cafejian's collection inclu
des the powerful structural glass work of the czech couple stanislav libensky and jaroslava brychtova now on display.

the outside spaces on each tier offer great views of the city
and the use traditional armenian jugs (see image below, metal rather than ceramic) in the fountains makes one quite thirsty. there is water to drink on at least one of the out door areas and i was so hot that i decided to drink it, throwing caution to the wind (except there was not a breeze in the air). it was not only wet, it was delicious -- wonderful spring water and as
everyone had told me since my arrival it was perfectly fine for tourists to drink. there are such fountains found all around all sections of the city/country.

i am not sure if it is clearly evident in the image below but chiseled into the pink armenian stone is work that mirrors the traditional delicate, hand filigreed work found on armenian flatware.
an installation piece in a small gallery on the top floor is the sensuous Swarovski Light Socks. installations are unfamiliar to the general armenian viewing public although i am doubtful that even a tiny percentage of the general public not involved in the art world and not among the oligarchy set has been above the ground floor gallery, if that (the outside cascade space however is used by all).
DIVERSION, observations of the economic situation:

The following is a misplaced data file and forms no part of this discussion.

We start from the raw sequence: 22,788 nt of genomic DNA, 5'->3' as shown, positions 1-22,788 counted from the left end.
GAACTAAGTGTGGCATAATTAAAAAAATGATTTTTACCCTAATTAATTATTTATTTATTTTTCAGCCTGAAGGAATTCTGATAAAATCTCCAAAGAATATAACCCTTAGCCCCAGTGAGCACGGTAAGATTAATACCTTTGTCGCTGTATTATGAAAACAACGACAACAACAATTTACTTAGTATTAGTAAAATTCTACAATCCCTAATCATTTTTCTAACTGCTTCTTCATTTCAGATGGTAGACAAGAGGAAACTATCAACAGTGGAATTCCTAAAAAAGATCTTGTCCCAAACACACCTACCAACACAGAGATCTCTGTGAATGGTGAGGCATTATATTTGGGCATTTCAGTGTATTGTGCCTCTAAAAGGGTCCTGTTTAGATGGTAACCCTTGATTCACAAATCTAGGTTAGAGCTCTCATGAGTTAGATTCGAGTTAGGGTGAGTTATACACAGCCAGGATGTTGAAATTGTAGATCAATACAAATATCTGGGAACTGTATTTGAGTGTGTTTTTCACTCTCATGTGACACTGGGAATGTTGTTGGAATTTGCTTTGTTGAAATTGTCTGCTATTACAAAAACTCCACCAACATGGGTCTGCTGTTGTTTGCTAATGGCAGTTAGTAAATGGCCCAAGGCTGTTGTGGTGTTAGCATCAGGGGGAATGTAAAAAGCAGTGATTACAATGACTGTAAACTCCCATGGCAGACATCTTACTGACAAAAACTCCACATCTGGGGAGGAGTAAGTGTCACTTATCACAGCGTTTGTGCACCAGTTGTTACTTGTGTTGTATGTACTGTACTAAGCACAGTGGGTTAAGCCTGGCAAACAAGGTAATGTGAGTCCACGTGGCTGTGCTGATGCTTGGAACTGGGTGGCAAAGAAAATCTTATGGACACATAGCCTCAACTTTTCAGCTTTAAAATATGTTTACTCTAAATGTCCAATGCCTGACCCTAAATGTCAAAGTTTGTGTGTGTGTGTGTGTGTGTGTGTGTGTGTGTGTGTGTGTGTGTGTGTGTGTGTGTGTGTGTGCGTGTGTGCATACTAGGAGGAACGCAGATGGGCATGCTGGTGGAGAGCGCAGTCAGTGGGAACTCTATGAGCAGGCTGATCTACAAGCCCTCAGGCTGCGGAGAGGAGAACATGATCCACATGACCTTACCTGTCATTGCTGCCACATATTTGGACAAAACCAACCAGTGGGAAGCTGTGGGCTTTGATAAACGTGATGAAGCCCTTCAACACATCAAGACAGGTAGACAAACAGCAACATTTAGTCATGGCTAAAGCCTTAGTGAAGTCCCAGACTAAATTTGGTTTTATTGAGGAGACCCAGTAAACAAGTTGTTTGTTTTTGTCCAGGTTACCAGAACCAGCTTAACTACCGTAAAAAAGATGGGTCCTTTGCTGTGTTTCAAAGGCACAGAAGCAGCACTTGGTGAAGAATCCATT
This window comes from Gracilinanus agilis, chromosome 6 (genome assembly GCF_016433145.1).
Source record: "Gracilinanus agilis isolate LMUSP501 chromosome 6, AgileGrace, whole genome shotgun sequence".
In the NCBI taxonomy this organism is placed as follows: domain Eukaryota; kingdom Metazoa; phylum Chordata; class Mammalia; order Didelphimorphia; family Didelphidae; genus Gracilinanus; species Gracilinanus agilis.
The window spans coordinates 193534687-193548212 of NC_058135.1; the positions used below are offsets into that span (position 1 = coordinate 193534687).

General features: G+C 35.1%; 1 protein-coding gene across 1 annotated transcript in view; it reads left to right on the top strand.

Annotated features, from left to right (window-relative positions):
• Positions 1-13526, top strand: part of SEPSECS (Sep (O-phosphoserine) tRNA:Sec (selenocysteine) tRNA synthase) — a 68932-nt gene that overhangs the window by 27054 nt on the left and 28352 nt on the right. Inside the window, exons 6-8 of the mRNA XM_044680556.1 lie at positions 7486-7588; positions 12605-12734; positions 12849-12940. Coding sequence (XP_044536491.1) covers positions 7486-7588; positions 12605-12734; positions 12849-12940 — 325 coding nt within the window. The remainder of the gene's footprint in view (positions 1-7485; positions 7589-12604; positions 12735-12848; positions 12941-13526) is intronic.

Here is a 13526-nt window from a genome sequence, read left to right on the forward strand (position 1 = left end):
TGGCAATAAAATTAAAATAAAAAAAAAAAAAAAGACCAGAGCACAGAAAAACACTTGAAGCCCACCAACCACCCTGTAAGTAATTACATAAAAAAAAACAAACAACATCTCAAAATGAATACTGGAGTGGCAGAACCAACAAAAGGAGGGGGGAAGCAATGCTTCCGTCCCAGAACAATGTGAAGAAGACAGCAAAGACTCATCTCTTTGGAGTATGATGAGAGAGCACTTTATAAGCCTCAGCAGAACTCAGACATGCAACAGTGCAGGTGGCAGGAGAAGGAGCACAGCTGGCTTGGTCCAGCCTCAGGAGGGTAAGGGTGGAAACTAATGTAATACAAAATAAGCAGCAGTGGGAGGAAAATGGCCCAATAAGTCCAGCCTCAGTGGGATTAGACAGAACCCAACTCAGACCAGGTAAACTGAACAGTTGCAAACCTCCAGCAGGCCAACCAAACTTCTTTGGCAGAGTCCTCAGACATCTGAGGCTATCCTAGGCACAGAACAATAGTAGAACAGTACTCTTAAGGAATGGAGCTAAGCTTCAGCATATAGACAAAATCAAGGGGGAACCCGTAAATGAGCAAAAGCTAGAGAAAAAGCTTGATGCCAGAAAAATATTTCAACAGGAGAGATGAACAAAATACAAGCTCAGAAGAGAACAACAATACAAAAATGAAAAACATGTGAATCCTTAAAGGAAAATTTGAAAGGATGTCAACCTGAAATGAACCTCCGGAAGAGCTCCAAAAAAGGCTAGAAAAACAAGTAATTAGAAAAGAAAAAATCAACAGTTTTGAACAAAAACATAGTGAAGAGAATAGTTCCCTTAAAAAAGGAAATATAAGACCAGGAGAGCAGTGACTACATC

from the unscientific poll that i took among armenians of my acquaintance not many had been to the cafejian center for art. this may be because of the entrance fee (money is tight. period. one sees many designer stores in yerevan and young armenians would blend into those walking the streets of any large city
around the globe yet the economy -- to use the vernacular -- sucks. unemployment is HIGH. professionals may not be doing the work that they were schooled and/or trained to do. those that are fortunate to be working in their chosen fields are paid paltry sums (e.g. $33/month teaching on the university level).

regardless, individuals and the society is marked by spontaneous generosity: of spirit and of material things. it is clearly a valued part of the culture. (example: susanna hired naver to take me in his taxi to eghegis. when he came to pick me up i grabbed a couple of oranges, a chunk of bread and a
bottle of carbonated mineral water that i had in the hostel and took it for the road. but when naver pulled up to a rest stop after driving more than half the distance to eghegis he opened the trunk of his taxi and took out multiple bags filled with bottles of soda and cookies and pastries and candies -- big on sugar not nutrition, but still -- and laid it out for the both of us. the day's work was an opportunity for him to make some money yet on the road he was showing me the same hospitality that i would have experienced in his home.)

back to the cafejian. below is an image of my reflection in a glass door leading out to one of the terraced areas as i was alone and...
and below are images of two pieces (stairs and friends) by the british sculptor lynn chadwick that are among the sculptures in the grassy expanse leading up to the cascade/cafejian.

CONTROVERSY? - while there is pride in the cafejian there is concern as well. members of the armenian art community feel that the work of armenian artists deserves to be considered among the proposals for temporary exhibits, but to date this has not happened. while this may reflect an understanding clarified in the agreement between the armenian government and the cafejian foundation the reasoning behind it is certainly not clear to armenian artists.

to be continued